Final decision on Konkur to be made in 2 weeks

March 4, 2018 - 20:59

TEHRAN — The Ministry of Education will reach a decision by the end of the current Iranian calendar year (March 20) on whether or not to eliminate the university entrance exam, also known as Konkur.

The cut-throat competition for gaining admission to top state-run universities takes place every year in June with over a million high school graduates taking the rigorous and demanding exam. 

The intense rivalry is negatively affecting the teenagers and even result in their isolation from the society; it has sank students’ spirit, Tasnim news agency quoted Education Minister Mohammad Bat’haei as saying on Sunday. 

He went on to say that the ministry has seriously considered elimination of Konkur and all [responsible] originations collectively agreed upon it; “it will cause dissent and we need to lay down some requirements, but we have set our sights on eliminating the exam by the end of the month.”  

One of the main problems with Konkur is with the limited number of seats at the public and top universities. In many cases students start to prepare themselves for the fierce competition since they enter high school. Some have to attend school even during summer break and weekends to get ready for the multiple choice exam.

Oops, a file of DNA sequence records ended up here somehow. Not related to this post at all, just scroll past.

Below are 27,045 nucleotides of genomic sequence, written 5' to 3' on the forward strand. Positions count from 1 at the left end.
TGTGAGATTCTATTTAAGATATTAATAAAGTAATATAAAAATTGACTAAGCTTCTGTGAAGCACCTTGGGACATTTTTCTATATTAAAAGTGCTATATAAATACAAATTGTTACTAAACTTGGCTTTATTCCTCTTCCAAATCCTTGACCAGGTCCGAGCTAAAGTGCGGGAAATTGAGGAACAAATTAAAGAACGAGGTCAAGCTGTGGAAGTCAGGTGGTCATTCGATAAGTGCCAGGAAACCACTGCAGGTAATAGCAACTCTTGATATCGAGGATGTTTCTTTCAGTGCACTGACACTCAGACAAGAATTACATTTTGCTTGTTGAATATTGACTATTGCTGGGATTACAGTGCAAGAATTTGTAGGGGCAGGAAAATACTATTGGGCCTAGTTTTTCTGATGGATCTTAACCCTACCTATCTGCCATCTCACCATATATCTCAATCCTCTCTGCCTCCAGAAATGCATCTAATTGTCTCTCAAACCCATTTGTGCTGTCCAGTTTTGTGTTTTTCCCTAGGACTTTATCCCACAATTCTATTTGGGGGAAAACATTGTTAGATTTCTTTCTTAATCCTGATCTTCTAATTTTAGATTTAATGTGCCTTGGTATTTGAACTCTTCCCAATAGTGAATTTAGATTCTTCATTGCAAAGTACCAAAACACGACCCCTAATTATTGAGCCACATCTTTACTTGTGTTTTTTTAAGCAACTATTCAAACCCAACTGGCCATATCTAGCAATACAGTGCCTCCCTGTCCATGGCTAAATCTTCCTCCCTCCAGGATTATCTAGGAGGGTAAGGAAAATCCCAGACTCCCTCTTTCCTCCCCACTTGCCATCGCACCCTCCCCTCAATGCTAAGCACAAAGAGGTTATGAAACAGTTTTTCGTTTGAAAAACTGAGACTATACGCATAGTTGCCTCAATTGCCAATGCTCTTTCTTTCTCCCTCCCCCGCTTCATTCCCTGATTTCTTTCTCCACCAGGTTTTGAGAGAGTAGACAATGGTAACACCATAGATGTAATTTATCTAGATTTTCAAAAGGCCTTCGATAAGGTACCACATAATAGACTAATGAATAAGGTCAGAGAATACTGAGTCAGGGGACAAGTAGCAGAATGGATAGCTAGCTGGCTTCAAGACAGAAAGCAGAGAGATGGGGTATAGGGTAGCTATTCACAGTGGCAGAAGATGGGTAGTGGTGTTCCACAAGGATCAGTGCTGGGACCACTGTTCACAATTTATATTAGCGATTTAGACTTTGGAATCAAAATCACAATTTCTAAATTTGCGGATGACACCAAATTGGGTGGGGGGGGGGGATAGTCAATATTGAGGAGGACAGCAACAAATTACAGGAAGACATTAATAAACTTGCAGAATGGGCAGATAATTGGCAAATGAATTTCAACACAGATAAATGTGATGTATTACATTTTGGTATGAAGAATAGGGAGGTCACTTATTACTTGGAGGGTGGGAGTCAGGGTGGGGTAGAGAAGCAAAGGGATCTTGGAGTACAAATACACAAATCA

Besides, many parents, who are even more stressed out than their children and believe that the exam will influence their children’s fate, spend loads of money on enrolling their children in math and physics classes to prepare them for the exam in the hope of having them graduated in top fields of engineering or medicine.  

Earlier in December 2017, deputy science minister for education Mojtaba Shari’ati said that a committee has been established in Iran’s science ministry to investigate the required steps for eliminating nationwide university entrance exam.

He had also noted that if the committee comes to the conclusion that Konkur should be eliminated, the implementation process will start within the next four years and the universities are required to come up with their own specific plans and guidelines for admission policies.  


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